And not for the reasons you might think! This little Western Screech Owl was caught in artificial spider web decorations in front of a home in Marin County. Fortunately the homeowners were alert and called in the Marin Humane Society. The responding officer was able to cut the bird out from the life-threatening snare and transport him to our friends at WildCare in San Rafael for treatment.
Keep our feathered friends in mind as you decorate. Consider decorating only on the day of Halloween and use more natural things like pumpkins, corn stalks and hay bales
Photo Credit: Dave Stapp, Marin Humane Society
A Joint Effort to Harden Our Aviaries
Our aviaries here on the Chanate Campus are surrounded by an abundance of wildlife who frequently stop by to poke around and see what our birds are eating. Not wanting to be left out, they are intent on finding some free snacks for themselves!
Our aviaries, once new and impermeable, have with age developed some weaknesses that our local wildlife has been quick to take advantage of. So, in need of repair and reinforcement, we are arranging for some much-needed renovations to see us through until we move to our new facility.
The first step was to find out exactly what we were dealing with so we set up a wildlife cam. This is what we saw...
A snooping skunk, a rascally raccoon, and a party of mice were among first on the guest list! In order to keep the birds in our care as safe as possible, we needed to figure out a way to safely exclude these culprits.
We called our sister organization Sonoma County Wildlife Rescue (SCWR) for help. They provide an Animal Wildlife Exclusion Service (AWES), and are the experts in safely keeping unwanted critters out! With their guidance, these necessary renovations will see us through until we can move into our new facility.
Staff members from both organizations met earlier this month to develop a plan of action. SCWR expertly assessed potential issues and, knowing we will be moving, developed a cost-efficient and effective plan to seal the aviaries and protect them from unwanted guests. This is also knowledge we will take with us when we relocate to ensure our future aviaries are safe and secure!
The plan involves trenching the perimeters, adding reinforcing materials at the ground level and repairing entry points on the ceilings and roofs.
One of our dedicated volunteers has already jumped into action using a rototiller to take some the first steps!
We plan to begin trenching in earnest and purchase all necessary materials prior to a joint BRC/SCWR workday scheduled for November 1st with two shifts of 9-1 and 1-5.
We are so grateful to all our sister organizations throughout the Bay Area. Our collaborative efforts benefit each one of us tremendously and improve the care we collectively provide for all wildlife—whether they are in our care or simply trying to benefit from a free meal!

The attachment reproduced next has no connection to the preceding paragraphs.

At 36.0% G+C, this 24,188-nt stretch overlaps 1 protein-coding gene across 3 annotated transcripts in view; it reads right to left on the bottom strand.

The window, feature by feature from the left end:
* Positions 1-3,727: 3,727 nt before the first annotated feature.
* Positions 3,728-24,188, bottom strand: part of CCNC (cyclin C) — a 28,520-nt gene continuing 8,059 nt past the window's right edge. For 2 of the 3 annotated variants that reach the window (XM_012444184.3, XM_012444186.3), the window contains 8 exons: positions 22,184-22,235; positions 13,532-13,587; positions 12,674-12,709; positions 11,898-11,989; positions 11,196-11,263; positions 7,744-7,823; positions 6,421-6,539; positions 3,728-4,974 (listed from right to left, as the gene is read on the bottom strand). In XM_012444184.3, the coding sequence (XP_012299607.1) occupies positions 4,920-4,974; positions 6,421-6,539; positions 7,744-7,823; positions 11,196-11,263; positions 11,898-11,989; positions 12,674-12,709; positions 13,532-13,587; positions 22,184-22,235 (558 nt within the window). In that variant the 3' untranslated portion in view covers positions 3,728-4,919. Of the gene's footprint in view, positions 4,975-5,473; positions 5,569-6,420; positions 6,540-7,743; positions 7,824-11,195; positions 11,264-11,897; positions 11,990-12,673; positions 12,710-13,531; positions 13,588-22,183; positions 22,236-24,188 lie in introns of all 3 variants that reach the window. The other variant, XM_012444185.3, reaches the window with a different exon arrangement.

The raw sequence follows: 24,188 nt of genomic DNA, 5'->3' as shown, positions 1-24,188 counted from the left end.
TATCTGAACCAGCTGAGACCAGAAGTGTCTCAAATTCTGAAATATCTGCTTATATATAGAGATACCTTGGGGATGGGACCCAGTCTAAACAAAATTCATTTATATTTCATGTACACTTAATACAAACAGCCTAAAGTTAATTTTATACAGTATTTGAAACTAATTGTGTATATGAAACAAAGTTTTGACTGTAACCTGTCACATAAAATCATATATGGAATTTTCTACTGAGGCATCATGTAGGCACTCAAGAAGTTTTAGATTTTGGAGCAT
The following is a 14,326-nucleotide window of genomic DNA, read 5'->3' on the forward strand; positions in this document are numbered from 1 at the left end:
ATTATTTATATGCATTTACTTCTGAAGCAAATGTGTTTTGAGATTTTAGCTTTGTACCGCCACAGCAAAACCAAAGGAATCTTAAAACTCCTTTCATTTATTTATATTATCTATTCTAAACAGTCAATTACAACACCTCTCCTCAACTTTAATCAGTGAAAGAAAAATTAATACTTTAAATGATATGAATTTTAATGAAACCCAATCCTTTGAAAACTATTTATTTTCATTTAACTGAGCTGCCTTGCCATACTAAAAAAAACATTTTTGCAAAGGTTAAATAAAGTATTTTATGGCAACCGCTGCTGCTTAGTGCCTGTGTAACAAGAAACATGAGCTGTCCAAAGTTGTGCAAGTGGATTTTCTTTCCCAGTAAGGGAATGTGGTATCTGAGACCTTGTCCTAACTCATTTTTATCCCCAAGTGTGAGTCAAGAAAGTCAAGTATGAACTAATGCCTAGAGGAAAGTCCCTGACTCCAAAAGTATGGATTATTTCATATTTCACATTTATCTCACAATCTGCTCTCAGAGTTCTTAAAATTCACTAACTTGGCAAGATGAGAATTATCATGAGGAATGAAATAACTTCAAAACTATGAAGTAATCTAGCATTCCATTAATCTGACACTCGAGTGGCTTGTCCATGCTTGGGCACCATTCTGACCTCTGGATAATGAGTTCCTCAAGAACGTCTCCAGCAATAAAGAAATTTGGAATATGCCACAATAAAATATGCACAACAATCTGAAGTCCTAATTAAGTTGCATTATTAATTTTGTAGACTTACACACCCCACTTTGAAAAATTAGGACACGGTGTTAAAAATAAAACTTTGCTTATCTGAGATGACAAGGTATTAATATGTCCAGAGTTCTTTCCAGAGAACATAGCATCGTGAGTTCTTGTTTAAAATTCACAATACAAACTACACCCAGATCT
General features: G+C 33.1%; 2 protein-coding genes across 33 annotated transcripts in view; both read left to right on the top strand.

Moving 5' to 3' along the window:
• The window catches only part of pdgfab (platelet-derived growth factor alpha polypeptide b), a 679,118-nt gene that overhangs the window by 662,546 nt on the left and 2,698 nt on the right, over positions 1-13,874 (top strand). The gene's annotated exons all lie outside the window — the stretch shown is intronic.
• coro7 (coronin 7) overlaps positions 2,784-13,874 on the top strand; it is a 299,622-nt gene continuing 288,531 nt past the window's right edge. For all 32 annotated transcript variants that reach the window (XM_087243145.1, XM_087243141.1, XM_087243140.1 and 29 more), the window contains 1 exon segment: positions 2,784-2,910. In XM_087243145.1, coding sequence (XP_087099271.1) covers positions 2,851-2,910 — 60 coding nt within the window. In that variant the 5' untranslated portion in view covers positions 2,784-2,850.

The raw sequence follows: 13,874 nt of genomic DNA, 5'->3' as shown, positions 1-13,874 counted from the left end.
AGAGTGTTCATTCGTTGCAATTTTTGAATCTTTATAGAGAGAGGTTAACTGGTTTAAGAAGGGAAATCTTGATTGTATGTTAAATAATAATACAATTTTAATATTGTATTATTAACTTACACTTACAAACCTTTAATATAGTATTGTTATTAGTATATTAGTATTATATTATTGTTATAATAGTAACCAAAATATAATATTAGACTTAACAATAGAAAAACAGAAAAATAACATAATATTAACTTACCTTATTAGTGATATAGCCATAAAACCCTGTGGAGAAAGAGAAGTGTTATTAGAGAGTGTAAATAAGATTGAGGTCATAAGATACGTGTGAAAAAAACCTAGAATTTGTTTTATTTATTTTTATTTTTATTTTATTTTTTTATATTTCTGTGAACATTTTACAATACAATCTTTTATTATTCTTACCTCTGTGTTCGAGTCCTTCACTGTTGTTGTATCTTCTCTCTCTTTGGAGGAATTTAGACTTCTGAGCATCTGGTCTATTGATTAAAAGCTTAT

This project has $5,000 in projected costs. If you are able to support this effort with either materials or funding, please know that you are making an important investment in the care and safety of all creatures.
Here are ways you can help:
Donate Donate online by using this link or send your check to PO Box 475, Santa Rosa CA 95402
Provide materials Click here to access a list of materials
Volunteer your time and bring your own tools Call us at 707-523-2473 Monday through Friday to get more information about the skills and tools we will need to complete the project.
If you, too, have an issue with "nuisance" wildlife, please visit the AWES website for more information about Sonoma County Wildlife's Animal Wildlife Exclusion Services.
It's Time to Clean Your Owl Boxes
Owls can have more than one clutch of babies each year making it difficult to know when the coast is clear and it's safe to do some much-needed housecleaning.
As a rule of thumb, the period of time between Halloween and Thanksgiving is generally the best time to take on this project.
Keeping your owl boxes clean is important to the health and safety of the owl family who inhabits it. Urine and fecal matter build up and, in addition, pellets of undigestible fur and bones accumulate. This pellet material serves as natural bedding; however, the debris can build up to the point there is little room left for the babies. Too much debris can also increase temperatures inside the box (especially dangerous during hot summer months) and prevent good ventilation. And if the layers of debris place the babies too close to the entrance hole, they can actually fall out of the box before they are ready to fledge.
So forego spring cleaning when it comes to your owl boxes and make it an annual fall project. Just make sure you take a peek inside the box to make sure it's vacant before you start!